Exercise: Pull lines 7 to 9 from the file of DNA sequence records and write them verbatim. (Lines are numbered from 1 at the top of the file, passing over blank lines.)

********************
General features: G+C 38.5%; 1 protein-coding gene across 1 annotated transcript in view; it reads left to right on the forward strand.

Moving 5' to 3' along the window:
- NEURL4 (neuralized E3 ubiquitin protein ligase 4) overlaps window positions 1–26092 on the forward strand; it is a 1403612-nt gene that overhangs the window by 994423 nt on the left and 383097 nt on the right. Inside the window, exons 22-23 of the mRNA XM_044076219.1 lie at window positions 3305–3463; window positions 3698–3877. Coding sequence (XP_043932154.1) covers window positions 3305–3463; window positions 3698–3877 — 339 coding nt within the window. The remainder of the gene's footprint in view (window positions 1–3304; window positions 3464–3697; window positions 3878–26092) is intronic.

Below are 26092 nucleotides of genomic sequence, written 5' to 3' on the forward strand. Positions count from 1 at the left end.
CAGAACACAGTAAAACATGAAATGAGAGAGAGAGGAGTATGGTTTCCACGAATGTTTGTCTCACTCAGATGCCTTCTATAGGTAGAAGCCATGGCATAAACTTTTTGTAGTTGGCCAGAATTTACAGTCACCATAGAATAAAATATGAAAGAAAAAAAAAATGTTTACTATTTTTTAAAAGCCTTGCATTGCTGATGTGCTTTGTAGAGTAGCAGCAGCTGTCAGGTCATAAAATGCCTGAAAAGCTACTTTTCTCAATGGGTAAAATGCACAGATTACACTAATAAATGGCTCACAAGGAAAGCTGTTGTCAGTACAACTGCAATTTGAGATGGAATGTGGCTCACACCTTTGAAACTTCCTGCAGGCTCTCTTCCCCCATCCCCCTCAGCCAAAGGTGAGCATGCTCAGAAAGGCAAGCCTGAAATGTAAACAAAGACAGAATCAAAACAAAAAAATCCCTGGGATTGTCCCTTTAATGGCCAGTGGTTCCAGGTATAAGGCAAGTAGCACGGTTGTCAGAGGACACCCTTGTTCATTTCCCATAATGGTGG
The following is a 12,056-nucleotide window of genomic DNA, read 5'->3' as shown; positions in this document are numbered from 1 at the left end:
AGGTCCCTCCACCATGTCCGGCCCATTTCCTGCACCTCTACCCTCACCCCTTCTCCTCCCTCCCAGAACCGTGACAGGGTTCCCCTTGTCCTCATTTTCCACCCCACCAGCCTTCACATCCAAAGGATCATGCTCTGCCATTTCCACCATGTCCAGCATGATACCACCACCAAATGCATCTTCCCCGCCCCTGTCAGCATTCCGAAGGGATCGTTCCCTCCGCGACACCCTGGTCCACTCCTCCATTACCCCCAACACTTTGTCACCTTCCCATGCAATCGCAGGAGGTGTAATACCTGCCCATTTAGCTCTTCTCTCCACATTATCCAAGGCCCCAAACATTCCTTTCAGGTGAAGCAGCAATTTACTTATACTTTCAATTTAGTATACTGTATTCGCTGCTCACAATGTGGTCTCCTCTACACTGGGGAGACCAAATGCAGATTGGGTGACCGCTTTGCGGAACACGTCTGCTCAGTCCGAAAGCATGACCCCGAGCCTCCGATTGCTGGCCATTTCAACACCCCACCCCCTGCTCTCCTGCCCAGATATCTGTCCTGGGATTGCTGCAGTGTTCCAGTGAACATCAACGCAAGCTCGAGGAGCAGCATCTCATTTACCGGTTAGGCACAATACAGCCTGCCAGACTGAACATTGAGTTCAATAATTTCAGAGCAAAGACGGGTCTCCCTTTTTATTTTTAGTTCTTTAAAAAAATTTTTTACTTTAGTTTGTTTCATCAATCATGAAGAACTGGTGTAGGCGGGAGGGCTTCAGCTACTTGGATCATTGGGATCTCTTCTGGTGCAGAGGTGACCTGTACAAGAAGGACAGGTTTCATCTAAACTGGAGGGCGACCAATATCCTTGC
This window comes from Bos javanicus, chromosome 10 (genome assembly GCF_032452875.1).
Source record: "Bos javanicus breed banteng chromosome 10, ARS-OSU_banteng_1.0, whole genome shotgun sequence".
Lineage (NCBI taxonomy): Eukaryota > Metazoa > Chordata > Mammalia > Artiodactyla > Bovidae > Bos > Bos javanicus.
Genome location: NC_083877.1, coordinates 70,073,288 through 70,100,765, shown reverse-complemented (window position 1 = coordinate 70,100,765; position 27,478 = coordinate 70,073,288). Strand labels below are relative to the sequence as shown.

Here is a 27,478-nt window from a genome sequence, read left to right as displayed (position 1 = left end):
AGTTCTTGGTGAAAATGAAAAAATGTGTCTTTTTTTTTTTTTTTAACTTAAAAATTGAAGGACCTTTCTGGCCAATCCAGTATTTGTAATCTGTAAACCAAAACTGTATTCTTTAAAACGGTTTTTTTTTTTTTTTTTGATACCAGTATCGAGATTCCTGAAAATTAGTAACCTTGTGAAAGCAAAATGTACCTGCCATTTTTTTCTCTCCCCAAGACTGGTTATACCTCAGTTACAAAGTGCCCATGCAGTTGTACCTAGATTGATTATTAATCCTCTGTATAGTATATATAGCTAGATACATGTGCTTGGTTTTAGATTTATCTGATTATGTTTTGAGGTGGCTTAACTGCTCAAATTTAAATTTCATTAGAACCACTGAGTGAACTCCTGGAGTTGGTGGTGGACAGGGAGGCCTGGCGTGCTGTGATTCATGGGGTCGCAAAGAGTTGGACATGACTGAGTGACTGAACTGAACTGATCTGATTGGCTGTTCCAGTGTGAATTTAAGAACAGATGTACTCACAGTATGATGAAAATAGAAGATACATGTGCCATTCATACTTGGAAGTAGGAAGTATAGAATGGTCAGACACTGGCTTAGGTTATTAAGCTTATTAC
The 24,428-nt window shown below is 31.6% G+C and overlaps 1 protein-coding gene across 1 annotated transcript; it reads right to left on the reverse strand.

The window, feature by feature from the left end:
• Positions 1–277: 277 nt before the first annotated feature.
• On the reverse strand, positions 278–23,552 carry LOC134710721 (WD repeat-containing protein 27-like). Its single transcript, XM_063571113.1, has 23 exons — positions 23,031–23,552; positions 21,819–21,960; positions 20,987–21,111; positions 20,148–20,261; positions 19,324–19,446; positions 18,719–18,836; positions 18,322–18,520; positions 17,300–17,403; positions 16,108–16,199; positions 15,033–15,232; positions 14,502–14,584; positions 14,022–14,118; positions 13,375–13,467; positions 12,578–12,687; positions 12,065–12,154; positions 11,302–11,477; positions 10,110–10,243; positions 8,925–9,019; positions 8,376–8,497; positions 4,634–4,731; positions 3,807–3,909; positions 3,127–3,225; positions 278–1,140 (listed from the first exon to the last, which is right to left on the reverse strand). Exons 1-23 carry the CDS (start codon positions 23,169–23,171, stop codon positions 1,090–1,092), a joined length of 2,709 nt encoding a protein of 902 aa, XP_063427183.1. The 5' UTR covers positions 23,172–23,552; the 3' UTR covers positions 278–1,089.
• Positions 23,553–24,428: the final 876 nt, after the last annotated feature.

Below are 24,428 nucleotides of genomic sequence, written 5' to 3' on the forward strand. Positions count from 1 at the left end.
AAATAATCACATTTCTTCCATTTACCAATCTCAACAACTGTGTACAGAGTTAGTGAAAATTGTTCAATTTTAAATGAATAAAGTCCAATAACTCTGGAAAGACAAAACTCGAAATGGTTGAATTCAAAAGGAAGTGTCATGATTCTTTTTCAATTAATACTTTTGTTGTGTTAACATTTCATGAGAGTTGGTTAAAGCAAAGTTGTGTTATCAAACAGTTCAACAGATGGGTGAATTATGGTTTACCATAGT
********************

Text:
AGGTCCCTCCACCATGTCCGGCCCATTTCCTGCACCTCTACCCTCACCCCTTCTCCTCCCTCCCAGAACCGTGACAGGGTTCCCCTTGTCCTCATTTTCCACCCCACCAGCCTTCACATCCAAAGGATCATGCTCTGCCATTTCCACCATGTCCAGCATGATACCACCACCAAATGCATCTTCCCCGCCCCTGTCAGCATTCCGAAGGGATCGTTCCCTCCGCGACACCCTGGTCCACTCCTCCATTACCCCCAACACTTTGTCACCTTCCCATGCAATCGCAGGAGGTGTAATACCTGCCCATTTAGCTCTTCTCTCCACATTATCCAAGGCCCCAAACATTCCTTTCAGGTGAAGCAGCAATTTACTTATACTTTCAATTTAGTATACTGTATTCGCTGCTCACAATGTGGTCTCCTCTACACTGGGGAGACCAAATGCAGATTGGGTGACCGCTTTGCGGAACACGTCTGCTCAGTCCGAAAGCATGACCCCGAGCCTCCGATTGCTGGCCATTTCAACACCCCACCCCCTGCTCTCCTGCCCAGATATCTGTCCTGGGATTGCTGCAGTGTTCCAGTGAACATCAACGCAAGCTCGAGGAGCAGCATCTCATTTACCGGTTAGGCACAATACAGCCTGCCAGACTGAACATTGAGTTCAATAATTTCAGAGCAAAGACGGGTCTCCCTTTTTATTTTTAGTTCTTTAAAAAAATTTTTTACTTTAGTTTGTTTCATCAATCATGAAGAACTGGTGTAGGCGGGAGGGCTTCAGCTACTTGGATCATTGGGATCTCTTCTGGTGCAGAGGTGACCTGTACAAGAAGGACAGGTTTCATCTAAACTGGAGGGCGACCAATATCCTTGC
This window comes from Bos javanicus, chromosome 10 (genome assembly GCF_032452875.1).
Source record: "Bos javanicus breed banteng chromosome 10, ARS-OSU_banteng_1.0, whole genome shotgun sequence".